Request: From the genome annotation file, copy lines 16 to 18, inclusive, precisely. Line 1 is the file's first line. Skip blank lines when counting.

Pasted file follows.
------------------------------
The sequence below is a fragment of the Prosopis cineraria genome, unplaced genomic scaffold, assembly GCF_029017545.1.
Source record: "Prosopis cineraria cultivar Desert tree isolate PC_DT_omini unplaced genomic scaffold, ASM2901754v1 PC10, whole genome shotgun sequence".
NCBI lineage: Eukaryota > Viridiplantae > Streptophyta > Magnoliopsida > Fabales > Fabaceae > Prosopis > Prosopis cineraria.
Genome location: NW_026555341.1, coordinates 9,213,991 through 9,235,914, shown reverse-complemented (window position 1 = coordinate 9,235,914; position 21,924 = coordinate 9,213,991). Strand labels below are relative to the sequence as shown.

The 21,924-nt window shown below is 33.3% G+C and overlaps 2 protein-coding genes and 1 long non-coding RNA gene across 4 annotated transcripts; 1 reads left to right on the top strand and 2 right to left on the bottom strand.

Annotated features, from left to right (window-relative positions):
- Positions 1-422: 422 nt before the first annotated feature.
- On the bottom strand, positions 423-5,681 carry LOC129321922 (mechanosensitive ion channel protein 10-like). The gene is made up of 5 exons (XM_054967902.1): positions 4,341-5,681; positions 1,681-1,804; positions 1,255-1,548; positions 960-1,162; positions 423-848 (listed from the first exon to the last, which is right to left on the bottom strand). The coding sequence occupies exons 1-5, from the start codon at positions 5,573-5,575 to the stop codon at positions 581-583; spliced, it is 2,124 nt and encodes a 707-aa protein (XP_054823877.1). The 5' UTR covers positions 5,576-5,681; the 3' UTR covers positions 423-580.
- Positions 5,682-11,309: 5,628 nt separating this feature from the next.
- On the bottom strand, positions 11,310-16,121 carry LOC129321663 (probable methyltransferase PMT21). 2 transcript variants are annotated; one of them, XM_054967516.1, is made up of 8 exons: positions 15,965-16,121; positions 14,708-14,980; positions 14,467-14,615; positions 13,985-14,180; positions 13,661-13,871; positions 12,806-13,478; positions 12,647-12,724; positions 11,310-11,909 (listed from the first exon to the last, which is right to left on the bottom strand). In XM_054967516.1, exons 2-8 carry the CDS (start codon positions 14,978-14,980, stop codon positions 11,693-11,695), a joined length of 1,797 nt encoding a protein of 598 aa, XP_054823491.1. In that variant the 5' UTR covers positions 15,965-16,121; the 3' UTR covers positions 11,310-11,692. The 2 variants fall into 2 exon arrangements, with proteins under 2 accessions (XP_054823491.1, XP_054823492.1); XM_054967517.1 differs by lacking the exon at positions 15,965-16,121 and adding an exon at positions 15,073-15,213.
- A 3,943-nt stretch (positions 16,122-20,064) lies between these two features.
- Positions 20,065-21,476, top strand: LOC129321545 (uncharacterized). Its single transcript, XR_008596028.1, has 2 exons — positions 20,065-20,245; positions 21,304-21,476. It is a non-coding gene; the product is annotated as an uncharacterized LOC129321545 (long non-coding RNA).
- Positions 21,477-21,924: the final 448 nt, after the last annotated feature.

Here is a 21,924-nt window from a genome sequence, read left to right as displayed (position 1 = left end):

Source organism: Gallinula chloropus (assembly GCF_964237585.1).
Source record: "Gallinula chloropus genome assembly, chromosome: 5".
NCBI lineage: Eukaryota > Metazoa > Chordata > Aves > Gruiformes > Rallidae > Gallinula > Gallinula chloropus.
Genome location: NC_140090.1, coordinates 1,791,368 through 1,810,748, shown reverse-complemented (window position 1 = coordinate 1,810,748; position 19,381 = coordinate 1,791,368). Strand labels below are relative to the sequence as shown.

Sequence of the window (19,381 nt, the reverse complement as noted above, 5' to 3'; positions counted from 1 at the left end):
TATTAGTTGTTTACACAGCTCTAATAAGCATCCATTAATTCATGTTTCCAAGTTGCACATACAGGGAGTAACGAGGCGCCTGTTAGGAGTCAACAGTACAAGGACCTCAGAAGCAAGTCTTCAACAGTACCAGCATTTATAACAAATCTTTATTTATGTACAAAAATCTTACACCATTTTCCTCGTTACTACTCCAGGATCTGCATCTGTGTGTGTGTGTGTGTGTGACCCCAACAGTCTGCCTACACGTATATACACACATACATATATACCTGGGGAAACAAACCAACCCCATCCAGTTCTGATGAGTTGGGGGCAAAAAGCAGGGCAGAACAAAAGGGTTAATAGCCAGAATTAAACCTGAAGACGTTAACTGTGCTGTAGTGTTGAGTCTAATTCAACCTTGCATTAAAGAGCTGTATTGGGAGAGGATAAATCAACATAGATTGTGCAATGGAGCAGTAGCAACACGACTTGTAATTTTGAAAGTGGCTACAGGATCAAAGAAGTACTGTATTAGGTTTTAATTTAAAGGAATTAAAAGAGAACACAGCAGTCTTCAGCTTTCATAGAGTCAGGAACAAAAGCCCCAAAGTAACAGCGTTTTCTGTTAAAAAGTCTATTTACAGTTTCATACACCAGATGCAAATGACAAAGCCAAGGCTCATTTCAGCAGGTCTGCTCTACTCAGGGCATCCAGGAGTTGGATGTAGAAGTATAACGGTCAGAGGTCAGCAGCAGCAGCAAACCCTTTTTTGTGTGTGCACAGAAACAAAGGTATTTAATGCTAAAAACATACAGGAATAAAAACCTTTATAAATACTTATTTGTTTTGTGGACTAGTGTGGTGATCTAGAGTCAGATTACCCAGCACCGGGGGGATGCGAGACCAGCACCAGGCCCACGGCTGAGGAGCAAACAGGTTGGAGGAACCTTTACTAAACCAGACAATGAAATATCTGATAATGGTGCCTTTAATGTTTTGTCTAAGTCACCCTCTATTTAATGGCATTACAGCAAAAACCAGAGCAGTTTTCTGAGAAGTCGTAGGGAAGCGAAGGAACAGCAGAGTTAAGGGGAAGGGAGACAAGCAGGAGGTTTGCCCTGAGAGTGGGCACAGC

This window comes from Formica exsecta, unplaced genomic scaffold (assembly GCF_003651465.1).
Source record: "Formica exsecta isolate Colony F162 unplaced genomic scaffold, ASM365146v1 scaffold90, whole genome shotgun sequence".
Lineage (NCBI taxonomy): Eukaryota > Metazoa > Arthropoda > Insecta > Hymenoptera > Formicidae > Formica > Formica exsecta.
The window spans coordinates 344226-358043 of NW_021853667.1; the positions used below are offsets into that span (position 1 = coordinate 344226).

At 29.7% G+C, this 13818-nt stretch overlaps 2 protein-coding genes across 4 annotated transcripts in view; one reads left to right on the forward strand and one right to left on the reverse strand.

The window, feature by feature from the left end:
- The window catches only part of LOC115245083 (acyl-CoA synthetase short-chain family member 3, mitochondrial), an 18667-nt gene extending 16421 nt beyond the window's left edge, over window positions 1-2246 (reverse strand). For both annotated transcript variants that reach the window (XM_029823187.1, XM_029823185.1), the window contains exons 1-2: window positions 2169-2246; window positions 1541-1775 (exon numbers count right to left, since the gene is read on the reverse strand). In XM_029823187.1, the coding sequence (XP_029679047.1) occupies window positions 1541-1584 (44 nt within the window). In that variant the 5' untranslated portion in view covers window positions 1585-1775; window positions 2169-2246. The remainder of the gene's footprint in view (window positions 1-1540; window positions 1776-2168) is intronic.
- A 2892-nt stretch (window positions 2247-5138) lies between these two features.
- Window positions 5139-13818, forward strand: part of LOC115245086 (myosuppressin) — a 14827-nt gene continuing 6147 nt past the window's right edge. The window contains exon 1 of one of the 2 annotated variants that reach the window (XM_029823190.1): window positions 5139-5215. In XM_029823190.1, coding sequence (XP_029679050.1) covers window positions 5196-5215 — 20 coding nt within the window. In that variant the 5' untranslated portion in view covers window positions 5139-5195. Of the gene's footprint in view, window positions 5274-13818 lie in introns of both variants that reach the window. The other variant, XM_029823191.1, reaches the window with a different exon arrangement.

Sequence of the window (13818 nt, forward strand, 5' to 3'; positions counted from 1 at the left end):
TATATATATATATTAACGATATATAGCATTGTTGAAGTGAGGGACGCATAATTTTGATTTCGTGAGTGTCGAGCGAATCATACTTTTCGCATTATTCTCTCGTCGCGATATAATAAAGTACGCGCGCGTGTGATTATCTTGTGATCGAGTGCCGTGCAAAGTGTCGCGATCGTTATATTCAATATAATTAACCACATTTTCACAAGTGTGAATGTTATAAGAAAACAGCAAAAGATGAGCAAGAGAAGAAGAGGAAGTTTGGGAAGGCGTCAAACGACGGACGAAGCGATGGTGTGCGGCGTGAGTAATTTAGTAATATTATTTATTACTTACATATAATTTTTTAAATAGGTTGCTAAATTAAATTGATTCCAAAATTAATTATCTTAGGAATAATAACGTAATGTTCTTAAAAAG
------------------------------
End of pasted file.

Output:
Source record: "Gallinula chloropus genome assembly, chromosome: 5".
NCBI lineage: Eukaryota > Metazoa > Chordata > Aves > Gruiformes > Rallidae > Gallinula > Gallinula chloropus.
Genome location: NC_140090.1, coordinates 1,791,368 through 1,810,748, shown reverse-complemented (window position 1 = coordinate 1,810,748; position 19,381 = coordinate 1,791,368). Strand labels below are relative to the sequence as shown.